After South Korea we had three more stops in Japan before arriving back in Yokohama.…
Do You Know the Way to San Jose?
Apparently I don’t. On the Explore website it said the tour started in Antigua, Guatemala and ended in San Jose, Costa Rica. I had booked flights accordingly. When the trip notes came through I noticed I had booked the reverse itinerary. I shall accept “partial” responsibility. I spoke with two representatives and neither one mentioned the switch.
I kept my original flight because it was direct from Washington. I simply added a flight from Guatemala City to San Jose, and amended the return to Richmond via Atlanta.
My journey started at 6 am from Williamsburg station with a 4 hour Amtrak ride to D.C. All very pleasant save for a woman watching Netflix on her phone with no headphones. Not enough attention as a child was my verdict.
I was fully prepared for my 8 hour wait at the airport which gave me plenty of lounge time. Lounges in U.S. airports have a rather disappointing policy of charging for Sauvignon Blanc, but Chardonnay is free. Need I say more.
The flight was 4 hours and 20 minutes, and I was sitting next to an American lady called Kristen from Blacksburg, Virginia. She ran a non-profit called Hope to Walk which provided prosthetic legs for people in underdeveloped countries. Only those that needed a prosthetic leg of course. Not just anyone. They’d managed to train people in the various countries how to make and fit them for a mere $250. In the U.S. they can cost up to $25,000.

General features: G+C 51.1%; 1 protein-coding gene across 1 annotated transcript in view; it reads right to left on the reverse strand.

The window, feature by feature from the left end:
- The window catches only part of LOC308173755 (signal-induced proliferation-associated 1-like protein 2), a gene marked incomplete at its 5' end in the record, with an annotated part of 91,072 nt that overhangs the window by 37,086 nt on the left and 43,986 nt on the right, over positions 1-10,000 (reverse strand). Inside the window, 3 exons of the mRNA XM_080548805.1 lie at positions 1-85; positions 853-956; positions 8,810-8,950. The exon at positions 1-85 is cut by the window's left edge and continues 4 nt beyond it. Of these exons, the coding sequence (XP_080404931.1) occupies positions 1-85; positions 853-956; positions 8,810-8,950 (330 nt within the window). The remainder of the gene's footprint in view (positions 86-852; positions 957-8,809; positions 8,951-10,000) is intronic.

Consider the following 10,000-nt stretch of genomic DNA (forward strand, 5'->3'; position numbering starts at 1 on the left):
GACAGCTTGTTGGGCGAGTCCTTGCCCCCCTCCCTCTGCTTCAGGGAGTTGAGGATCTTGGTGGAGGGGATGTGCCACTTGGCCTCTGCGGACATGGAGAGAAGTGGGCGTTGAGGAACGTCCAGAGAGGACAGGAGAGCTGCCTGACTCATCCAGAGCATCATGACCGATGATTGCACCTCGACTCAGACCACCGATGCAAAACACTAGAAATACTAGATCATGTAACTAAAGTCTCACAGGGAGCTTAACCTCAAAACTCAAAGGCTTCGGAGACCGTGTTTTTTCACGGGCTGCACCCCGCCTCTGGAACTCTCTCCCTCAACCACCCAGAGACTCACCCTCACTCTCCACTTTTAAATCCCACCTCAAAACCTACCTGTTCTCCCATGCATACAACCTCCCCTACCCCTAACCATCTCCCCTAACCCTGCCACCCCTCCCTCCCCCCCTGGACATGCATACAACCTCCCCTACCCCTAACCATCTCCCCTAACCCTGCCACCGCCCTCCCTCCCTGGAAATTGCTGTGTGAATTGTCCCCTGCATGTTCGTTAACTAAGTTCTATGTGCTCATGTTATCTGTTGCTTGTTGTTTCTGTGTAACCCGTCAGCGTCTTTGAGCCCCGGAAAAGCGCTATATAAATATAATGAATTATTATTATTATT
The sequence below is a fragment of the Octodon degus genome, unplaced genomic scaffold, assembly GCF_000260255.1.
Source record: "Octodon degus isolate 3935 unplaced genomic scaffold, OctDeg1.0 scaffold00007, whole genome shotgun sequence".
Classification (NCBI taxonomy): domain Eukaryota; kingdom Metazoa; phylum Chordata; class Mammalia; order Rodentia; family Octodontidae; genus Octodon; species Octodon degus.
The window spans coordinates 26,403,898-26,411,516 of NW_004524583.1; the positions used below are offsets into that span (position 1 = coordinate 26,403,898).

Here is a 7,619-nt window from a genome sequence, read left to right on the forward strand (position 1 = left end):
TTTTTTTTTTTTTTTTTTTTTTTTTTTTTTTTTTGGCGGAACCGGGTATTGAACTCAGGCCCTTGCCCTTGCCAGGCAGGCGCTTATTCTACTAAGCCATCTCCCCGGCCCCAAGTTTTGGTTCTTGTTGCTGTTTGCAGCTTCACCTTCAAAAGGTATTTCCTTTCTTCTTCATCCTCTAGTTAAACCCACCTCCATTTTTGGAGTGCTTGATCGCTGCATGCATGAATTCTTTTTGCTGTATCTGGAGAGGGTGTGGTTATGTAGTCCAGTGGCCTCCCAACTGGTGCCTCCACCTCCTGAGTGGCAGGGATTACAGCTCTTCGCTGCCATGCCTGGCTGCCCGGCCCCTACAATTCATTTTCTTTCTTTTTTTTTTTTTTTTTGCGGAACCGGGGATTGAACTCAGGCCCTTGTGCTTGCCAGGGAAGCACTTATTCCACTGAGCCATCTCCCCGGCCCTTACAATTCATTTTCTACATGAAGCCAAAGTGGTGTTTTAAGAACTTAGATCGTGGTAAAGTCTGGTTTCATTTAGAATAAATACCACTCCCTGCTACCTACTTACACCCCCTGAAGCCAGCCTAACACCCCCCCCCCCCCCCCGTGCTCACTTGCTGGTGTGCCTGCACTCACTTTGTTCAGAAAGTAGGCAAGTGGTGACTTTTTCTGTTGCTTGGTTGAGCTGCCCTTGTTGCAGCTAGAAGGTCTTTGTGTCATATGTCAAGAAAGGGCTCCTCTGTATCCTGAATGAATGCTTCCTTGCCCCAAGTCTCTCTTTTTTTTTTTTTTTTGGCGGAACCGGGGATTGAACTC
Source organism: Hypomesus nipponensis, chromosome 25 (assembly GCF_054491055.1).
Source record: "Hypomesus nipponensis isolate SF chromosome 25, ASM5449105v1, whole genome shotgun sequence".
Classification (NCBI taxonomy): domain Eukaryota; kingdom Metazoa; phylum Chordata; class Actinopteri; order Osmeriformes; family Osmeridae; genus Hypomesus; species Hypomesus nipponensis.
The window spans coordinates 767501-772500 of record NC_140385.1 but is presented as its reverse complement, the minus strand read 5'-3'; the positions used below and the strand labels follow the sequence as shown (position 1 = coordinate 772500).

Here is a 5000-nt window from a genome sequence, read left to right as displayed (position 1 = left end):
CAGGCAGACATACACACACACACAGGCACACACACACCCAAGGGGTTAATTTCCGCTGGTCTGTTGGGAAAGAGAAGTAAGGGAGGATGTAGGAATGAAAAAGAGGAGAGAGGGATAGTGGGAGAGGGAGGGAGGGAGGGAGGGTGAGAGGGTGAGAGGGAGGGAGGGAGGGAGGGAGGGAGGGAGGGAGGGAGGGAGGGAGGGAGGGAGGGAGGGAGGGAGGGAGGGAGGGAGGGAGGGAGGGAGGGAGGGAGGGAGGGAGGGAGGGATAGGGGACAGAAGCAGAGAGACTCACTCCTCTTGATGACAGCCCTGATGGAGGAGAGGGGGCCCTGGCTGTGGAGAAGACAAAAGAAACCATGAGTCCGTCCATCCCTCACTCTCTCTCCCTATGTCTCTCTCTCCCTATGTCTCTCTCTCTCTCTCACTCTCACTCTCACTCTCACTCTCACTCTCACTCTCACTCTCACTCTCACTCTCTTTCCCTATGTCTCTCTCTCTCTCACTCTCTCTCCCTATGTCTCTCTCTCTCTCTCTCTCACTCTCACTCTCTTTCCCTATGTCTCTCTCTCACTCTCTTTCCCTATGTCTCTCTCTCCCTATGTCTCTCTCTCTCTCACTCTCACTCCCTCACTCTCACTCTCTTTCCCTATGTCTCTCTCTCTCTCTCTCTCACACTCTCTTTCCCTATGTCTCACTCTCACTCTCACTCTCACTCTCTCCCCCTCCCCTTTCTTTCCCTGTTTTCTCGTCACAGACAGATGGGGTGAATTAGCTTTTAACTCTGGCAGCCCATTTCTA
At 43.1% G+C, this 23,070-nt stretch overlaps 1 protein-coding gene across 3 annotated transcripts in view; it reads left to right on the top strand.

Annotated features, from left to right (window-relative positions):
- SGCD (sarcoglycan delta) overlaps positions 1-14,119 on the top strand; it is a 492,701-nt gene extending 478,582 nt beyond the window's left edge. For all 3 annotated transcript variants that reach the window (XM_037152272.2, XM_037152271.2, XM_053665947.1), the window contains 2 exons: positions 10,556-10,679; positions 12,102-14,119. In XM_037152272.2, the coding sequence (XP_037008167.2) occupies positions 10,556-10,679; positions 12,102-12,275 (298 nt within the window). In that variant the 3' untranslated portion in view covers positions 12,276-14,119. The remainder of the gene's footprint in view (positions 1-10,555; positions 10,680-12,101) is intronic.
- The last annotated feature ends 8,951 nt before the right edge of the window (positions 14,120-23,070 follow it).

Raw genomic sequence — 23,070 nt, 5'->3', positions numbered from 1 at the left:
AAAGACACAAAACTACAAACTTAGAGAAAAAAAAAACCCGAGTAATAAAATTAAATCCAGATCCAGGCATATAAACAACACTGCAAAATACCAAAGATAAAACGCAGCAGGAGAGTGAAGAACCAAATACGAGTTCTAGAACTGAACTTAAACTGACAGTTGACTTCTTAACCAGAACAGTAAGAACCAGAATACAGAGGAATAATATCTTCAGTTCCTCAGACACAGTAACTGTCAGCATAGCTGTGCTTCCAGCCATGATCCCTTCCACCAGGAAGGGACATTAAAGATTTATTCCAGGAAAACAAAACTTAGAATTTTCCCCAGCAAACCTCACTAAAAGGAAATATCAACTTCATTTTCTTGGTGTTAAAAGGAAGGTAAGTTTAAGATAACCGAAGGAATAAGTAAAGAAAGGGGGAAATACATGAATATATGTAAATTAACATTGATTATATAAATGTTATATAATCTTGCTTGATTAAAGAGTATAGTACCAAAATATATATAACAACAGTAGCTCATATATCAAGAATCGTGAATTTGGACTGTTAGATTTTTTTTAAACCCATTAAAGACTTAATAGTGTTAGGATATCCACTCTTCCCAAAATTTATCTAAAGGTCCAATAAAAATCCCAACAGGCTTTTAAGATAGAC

We chatted for the entire flight. Time flew by as we flew by. We exhausted United’s supply of Pinot and were forced to move to Chardonnay.
I’d also kept my original hotel in Antigua, Guatemala because it looked fabulous. 40 km from the airport, I arrived at midnight, checked-in, and was treated to a marvellous room around 40ft long with a vaulted ceiling, fireplace, oval bathtub and balcony. I would recommend it to anyone who wants to visit the ancient city of Antigua. Museo Casa Santa Domingo.
One thing that became abundantly clear in Guatemala was that I would be considered tall. The average height of a Guatemalan is 5 feet 1.57 inches – men average 5 feet 4.33 inches and women average 4 feet 10.81 inches. The fourth smallest people in the world.
The following morning was very cool. Antigua is 5000 ft above sea level and I was on the second floor. I spent the day mooching and left the hotel at 4pm to catch my 90 minute evening flight to San Jose on Avianca.
In San Jose I was met by Miguel Vasquez from Explore, and another 3 of my fellow tourers who’d flown in from London via Dallas. Their luggage hadn’t been so lucky and was going to have to catch up with us.
We were transferred to the hotel called Villa Tournon and it certainly wasn’t much of a turn on, but I didn’t care. It was after midnight and I just wanted rest.
Day 2 – Costa Rica
The following morning I met my other travelling misfits on this 16 day Highlights of Central America tour. 13 of us in total. 3 Australians, 2 Canadians, 7 Brits (including 4 Welsh), and a Chinese guy called Weidong. I’m not gonna find out.
They seem a nice enough bunch. I shall keep you posted of any abnormalities. I’m the third youngest. We have a 48 year old and a 31 year old outlier. Our senior member is Dennis from Vancouver at 71. Lovely chap with an infectious sense of humour.